As NRA convenes in KC, Second Amendment debate intensifies
By RICK MONTGOMERY - The Kansas City Star
Date: 05/17/01 22:15
A contorted, 27-word sentence penned more than two centuries ago lingers and
swirls like gun smoke, its meaning today debated more than ever.
As the National Rifle Association kicks off its annual convention today in
Kansas City, bringing as many as 40,000 members, new battle lines are
forming. And high above the center of the conflict hovers that one
confounding sentence -- the Second Amendment in the Bill of Rights:
"A well regulated Militia, being necessary to the security of a free State,
the right of the people to keep and bear Arms, shall not be infringed."
For decades, federal judges have resisted jumping into America's argument
over exactly what that sentence means.
Now, a 1999 ruling out of Texas has made the Second Amendment a live ball,
one that could be bouncing its way to the U.S. Supreme Court. In the end,
scholars say, gun enthusiasts could score an unprecedented legal coup,
securing individual rights that courts have long been reluctant to grant
At issue is the so-called "second half" of the Second Amendment -- that part
about the right of the people. Does it mean any law-abiding individual has a
constitutional right to own guns?
The NRA gathering in Bartle Hall says yes, absolutely. The group plasters
"the right of the people to keep and bear arms" all over its literature and
T-shirts. And its president, Charlton Heston, calls that right "the most
rare and hard-won right in human history."
Gun-control advocates and many legal scholars say no, it is not an
individual right. And until recently they have had federal court rulings on
They favor the first half of the amendment, which they say merely guarantees
a "collective right" of states to defend themselves from federal tyranny by
maintaining an organized militia -- in modern-day parlance, a National
But U.S. District Judge Sam Cummings of Lubbock, Texas, single-handedly blew
a hole through that interpretation two years ago.
Ruling that the Second Amendment guarantees rights to individuals, and not
just to militias, Cummings dismissed federal charges against a physician who
had brandished a handgun in front of his estranged wife and their daughter.
The decision of Cummings, appointed by President Ronald Reagan to the
federal bench, was swiftly denounced in a brief filed by 52 legal scholars
who support gun control. Thought to be the first time a judge has used the
Second Amendment to overturn a federal law, the ruling is under appeal.
Future hinges on courts
At least two U.S. Supreme Court justices, Clarence Thomas and Antonin
Scalia, already have hinted at a readiness to expand the definition of the
Thomas has cited NRA-financed research and "a growing body of scholarly
commentary that `the right to keep and bear arms' is ... a personal right."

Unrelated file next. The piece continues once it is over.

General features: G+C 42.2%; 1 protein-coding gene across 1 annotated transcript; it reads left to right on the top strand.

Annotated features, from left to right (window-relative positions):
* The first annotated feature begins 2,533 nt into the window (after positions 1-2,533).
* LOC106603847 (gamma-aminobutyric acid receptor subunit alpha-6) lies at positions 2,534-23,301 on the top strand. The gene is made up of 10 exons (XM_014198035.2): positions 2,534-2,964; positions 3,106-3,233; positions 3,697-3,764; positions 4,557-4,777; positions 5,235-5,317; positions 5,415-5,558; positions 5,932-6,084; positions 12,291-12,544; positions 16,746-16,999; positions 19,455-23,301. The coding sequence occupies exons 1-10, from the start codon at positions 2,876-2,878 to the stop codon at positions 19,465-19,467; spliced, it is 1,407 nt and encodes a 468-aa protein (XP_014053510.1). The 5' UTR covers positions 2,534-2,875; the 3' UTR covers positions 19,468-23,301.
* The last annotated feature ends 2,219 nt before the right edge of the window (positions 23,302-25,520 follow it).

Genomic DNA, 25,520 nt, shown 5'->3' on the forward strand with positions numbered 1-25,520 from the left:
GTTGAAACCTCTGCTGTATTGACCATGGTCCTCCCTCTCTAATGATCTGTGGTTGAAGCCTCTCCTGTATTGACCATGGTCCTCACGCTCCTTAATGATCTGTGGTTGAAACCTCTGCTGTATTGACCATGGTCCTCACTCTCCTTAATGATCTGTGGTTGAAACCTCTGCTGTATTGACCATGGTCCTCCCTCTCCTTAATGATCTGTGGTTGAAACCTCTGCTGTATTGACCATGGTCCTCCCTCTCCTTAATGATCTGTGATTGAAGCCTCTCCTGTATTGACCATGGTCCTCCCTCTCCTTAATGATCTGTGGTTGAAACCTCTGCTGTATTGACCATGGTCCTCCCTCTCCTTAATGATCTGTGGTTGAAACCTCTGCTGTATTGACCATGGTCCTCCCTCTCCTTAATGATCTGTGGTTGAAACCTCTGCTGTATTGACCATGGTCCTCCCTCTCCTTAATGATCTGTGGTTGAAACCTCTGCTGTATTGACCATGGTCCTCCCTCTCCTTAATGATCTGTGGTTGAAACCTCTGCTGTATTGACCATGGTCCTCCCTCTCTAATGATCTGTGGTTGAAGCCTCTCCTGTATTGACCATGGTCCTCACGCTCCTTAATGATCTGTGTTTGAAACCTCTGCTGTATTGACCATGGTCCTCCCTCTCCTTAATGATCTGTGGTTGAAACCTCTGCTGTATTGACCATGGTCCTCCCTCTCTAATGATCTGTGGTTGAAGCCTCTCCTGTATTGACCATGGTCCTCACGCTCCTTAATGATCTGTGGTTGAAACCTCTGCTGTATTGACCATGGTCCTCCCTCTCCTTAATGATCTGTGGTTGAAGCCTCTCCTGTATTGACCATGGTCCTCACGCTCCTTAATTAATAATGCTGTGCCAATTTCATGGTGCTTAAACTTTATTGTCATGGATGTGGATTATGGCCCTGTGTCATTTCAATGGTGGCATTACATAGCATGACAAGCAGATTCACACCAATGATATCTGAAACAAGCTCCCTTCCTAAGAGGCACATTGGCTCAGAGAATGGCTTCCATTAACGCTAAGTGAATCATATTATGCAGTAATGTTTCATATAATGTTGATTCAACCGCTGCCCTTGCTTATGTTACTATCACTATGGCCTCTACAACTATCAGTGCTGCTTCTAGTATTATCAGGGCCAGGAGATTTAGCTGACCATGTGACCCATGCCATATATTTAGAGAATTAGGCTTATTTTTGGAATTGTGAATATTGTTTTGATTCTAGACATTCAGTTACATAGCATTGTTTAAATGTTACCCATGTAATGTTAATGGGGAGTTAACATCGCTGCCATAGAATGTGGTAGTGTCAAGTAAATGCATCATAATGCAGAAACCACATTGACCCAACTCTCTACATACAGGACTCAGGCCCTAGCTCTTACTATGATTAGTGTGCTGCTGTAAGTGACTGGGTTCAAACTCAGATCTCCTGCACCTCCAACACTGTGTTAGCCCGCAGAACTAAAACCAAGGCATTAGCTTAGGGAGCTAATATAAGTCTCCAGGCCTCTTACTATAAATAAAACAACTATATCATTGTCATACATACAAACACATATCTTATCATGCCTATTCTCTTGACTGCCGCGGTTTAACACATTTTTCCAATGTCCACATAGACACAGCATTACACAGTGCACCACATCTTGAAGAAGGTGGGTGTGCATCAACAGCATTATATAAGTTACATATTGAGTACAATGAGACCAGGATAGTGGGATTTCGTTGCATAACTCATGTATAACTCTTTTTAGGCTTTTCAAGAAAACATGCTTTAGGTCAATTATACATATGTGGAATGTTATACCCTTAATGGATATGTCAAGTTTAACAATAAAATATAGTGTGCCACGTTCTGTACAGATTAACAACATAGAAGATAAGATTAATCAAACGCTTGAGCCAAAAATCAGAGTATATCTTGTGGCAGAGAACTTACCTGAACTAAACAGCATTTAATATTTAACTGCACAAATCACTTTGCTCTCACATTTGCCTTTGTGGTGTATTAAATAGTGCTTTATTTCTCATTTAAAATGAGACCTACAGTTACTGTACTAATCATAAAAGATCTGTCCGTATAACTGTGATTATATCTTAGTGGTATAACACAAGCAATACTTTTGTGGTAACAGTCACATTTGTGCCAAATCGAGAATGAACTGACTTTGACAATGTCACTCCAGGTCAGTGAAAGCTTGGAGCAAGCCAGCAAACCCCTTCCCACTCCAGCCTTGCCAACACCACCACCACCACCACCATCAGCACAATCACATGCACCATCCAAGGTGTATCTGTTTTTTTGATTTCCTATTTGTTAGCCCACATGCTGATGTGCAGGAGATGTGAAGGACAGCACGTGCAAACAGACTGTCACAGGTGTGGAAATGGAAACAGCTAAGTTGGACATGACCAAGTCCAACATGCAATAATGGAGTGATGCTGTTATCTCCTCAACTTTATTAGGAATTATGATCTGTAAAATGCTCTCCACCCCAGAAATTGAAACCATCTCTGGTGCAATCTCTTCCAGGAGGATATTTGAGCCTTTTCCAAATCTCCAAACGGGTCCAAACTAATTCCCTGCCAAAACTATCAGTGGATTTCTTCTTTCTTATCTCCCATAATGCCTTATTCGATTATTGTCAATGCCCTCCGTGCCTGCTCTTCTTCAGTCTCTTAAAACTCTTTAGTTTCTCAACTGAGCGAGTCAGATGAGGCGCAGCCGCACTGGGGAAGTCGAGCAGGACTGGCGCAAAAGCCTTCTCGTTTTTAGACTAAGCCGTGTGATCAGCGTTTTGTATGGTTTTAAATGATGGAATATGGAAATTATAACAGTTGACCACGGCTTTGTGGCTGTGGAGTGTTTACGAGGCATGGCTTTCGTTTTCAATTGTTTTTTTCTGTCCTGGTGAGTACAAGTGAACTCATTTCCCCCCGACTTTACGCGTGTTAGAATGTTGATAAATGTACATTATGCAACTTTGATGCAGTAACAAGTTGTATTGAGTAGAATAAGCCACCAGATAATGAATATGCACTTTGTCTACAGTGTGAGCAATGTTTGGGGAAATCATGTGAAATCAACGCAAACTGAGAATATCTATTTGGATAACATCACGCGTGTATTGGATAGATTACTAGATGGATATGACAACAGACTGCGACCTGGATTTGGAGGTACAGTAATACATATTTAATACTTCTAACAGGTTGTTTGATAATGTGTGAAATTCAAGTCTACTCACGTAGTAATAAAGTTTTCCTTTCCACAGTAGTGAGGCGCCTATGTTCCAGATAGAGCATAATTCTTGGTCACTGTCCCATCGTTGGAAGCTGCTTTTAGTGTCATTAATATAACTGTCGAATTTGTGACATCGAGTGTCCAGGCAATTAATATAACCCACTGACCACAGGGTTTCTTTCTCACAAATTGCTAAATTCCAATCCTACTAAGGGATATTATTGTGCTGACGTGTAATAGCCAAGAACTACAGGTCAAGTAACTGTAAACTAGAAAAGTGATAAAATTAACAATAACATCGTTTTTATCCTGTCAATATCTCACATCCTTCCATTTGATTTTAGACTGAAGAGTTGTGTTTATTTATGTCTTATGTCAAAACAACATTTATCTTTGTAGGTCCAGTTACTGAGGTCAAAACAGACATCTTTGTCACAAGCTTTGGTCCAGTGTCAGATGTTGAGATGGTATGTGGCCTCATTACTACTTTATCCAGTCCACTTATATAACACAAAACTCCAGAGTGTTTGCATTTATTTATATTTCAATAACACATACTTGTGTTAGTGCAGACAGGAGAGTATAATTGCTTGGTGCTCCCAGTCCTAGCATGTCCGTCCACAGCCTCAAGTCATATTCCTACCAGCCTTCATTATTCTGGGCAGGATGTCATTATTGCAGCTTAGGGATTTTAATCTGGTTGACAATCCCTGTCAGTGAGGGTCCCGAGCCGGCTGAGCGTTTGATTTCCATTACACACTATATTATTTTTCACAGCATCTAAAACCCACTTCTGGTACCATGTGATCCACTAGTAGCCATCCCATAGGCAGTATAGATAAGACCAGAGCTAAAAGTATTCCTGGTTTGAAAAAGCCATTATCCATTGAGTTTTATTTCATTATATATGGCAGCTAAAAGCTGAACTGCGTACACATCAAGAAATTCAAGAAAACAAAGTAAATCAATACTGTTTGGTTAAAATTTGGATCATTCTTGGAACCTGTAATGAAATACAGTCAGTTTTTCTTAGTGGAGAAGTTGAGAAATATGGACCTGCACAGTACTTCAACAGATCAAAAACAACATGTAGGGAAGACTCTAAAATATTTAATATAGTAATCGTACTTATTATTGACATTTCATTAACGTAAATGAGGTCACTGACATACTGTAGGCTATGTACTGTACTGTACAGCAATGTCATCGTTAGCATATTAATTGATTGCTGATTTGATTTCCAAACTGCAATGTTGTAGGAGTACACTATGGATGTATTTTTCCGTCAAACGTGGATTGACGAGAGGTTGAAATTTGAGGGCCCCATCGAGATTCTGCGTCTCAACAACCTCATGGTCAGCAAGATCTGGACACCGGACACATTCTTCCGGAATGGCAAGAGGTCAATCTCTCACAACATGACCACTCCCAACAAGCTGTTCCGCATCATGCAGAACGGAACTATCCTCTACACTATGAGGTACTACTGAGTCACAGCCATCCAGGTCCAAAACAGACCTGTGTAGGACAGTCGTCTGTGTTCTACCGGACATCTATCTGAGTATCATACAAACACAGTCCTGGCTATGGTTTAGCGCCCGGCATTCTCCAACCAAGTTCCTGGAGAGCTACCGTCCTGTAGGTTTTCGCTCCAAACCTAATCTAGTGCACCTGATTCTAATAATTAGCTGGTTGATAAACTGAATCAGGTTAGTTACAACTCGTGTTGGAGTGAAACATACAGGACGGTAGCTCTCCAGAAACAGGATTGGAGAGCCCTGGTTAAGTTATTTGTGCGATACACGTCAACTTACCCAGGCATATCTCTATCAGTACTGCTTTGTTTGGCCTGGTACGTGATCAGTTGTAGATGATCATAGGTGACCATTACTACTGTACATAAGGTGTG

The political makeup in Washington this year also has the NRA breathing
easier. The group helped George W. Bush eke out a presidential victory and
has a longtime champion of gun rights, John Ashcroft, running the Justice
Still, the courts remain a huge concern. A barrage of liability lawsuits
against gun makers spurred Colt's Manufacturing Co. to abandon sales of
Should the high court weigh in on the side of individual rights, a flood of
new litigation surely would follow in the lower courts.
Some doubt that such a change would have much effect on the thousands of gun
laws already on local, state and federal books.
"No rights are absolute, and government would still have the larger
responsibility of protecting the health, safety and welfare of its
citizens," said Robert Spitzer, political science professor at State
University of New York and author of The Politics of Gun Control.
But Congress might have a tougher time passing new laws infringing on a
person's ability to trade, stockpile or carry firearms. At least, said one
NRA attorney, "they'd have to come up with better reasons."
Taken to the extreme, background checks could be ruled unconstitutional,
cities could be prevented from banning handguns, and felons could carry
weapons, though few observers on either side of the debate foresee the end
of gun control.
"If a re-interpretation doesn't change the landscape, it would certainly
change the conversation about gun legislation," said Dan Polsby, a law
professor at George Mason University. "The Supreme Court has managed to
dodge the issue for years."
He agrees with the NRA interpretation: "There's clearly an individual
right -- everything about the Second Amendment says so."
Jonathan Lowy, senior attorney for the Center to Prevent Handgun ***,
could not disagree more.
"The courts have said what the Second Amendment means: It gives states the
right to have militias," Lowy said. "To rule that individuals have a